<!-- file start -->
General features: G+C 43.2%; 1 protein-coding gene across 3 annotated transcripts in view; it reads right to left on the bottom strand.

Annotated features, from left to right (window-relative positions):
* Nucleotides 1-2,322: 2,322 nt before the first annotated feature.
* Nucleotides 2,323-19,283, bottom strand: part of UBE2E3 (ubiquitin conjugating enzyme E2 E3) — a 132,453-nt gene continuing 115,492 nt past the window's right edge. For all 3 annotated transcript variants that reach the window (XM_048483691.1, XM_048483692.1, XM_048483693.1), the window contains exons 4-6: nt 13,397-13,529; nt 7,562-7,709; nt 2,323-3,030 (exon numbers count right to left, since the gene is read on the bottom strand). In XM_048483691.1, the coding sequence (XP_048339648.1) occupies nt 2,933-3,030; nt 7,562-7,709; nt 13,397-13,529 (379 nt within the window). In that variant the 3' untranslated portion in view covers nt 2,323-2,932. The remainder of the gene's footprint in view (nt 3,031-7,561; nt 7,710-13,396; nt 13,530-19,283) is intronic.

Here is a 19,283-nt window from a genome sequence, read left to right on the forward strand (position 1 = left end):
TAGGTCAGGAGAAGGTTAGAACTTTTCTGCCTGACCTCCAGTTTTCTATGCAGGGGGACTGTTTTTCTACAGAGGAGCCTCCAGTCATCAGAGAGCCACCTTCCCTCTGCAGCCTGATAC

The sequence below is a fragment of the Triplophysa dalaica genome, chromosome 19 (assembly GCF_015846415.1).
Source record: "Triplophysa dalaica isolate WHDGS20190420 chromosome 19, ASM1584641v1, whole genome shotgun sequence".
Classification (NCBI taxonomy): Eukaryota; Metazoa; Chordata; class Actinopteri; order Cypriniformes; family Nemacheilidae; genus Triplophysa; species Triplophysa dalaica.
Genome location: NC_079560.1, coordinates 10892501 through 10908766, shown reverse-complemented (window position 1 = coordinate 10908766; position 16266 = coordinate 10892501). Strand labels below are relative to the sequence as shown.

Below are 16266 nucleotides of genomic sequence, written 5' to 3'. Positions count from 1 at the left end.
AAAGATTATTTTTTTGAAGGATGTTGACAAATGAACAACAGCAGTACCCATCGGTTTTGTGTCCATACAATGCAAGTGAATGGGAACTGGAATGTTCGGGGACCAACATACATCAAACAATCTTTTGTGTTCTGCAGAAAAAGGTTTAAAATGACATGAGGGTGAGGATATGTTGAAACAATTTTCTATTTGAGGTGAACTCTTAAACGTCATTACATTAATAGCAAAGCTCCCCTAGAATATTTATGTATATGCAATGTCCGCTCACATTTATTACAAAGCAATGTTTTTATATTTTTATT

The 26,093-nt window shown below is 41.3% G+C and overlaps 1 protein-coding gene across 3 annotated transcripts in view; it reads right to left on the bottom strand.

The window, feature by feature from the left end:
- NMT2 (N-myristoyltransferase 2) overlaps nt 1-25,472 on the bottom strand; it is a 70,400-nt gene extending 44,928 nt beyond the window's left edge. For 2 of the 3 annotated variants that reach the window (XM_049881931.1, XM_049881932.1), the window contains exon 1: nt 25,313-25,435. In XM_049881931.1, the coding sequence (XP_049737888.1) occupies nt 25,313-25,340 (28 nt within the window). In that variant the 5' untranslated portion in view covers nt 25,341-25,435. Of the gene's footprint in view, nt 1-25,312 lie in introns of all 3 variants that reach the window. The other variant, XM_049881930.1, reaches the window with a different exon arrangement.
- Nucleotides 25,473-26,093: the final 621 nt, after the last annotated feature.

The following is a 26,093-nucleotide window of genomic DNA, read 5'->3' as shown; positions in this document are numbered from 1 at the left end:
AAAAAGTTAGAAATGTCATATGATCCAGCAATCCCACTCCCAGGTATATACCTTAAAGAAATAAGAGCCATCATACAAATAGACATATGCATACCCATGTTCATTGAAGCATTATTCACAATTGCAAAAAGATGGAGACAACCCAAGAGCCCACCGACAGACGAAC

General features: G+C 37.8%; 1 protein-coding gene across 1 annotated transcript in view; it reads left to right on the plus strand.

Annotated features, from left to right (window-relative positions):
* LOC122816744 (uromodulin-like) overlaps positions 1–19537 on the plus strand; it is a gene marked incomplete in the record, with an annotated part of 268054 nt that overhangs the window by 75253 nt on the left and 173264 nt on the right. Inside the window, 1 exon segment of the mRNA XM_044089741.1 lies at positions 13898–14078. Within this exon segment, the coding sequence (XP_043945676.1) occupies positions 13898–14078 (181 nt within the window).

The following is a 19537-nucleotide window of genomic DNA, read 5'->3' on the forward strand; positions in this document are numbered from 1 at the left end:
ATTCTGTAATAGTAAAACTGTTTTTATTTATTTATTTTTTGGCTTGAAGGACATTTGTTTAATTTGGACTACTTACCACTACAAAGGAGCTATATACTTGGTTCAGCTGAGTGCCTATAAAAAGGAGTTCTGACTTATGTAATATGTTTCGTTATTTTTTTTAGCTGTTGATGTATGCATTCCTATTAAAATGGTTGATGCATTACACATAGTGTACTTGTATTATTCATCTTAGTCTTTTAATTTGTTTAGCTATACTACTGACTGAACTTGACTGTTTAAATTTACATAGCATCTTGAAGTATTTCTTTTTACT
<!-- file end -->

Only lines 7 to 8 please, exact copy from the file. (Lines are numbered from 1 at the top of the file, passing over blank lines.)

The sequence below is a fragment of the Triplophysa dalaica genome, chromosome 19 (assembly GCF_015846415.1).
Source record: "Triplophysa dalaica isolate WHDGS20190420 chromosome 19, ASM1584641v1, whole genome shotgun sequence".